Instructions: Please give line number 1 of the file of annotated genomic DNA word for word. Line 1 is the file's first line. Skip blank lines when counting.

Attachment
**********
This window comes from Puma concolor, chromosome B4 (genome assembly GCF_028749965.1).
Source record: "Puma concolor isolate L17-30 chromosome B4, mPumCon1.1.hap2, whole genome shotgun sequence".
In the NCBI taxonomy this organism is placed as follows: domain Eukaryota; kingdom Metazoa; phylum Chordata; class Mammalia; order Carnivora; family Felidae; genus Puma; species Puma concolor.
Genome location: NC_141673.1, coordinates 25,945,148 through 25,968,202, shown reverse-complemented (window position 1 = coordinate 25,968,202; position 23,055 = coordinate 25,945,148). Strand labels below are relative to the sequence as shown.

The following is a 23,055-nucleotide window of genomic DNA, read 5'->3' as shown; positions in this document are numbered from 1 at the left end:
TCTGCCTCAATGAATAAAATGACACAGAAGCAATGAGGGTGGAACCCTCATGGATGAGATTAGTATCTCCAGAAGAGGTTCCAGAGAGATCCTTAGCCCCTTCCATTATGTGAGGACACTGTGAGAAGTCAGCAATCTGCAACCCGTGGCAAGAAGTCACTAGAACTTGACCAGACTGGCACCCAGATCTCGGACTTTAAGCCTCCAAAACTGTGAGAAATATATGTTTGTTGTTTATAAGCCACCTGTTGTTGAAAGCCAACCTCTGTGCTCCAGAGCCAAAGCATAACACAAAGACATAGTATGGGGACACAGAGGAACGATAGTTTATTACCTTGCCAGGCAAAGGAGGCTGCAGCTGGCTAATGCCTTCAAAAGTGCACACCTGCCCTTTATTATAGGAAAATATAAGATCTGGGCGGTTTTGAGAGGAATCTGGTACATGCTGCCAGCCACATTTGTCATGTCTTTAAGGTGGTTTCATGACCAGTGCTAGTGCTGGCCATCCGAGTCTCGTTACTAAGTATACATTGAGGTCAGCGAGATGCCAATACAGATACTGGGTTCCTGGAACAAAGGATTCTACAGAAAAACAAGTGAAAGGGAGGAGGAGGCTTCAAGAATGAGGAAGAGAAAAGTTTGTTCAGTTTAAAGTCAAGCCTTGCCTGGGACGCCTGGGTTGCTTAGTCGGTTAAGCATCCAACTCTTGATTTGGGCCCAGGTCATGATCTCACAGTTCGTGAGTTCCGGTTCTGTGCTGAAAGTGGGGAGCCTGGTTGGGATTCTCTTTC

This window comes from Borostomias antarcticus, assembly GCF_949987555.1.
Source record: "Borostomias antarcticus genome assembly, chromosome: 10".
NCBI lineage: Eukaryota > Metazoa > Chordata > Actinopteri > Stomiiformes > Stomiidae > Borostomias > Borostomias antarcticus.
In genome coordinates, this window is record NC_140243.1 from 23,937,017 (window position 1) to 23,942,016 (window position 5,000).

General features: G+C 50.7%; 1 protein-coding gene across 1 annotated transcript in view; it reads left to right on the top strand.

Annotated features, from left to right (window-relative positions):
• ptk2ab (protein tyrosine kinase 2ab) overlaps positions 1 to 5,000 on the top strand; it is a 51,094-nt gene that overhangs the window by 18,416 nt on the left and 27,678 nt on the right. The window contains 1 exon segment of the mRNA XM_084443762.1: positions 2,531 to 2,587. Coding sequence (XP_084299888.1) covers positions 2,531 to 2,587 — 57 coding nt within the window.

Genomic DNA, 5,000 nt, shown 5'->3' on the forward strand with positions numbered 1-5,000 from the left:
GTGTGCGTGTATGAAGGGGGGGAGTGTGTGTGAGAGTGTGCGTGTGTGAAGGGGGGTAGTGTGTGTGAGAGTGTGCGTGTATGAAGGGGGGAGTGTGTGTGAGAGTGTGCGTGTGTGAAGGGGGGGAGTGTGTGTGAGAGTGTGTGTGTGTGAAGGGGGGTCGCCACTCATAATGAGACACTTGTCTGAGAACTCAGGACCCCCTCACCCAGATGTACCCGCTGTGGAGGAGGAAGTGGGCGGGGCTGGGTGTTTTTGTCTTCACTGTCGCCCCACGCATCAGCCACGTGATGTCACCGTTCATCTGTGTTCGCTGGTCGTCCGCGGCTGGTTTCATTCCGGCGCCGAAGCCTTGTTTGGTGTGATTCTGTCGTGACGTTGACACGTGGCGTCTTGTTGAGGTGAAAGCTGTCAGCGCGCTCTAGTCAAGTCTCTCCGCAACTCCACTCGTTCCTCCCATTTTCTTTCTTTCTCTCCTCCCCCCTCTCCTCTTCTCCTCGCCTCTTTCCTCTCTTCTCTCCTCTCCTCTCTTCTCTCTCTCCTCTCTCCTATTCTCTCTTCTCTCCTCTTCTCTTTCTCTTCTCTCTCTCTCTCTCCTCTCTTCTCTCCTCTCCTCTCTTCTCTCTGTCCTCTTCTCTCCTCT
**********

This window comes from Puma concolor, chromosome B4 (genome assembly GCF_028749965.1).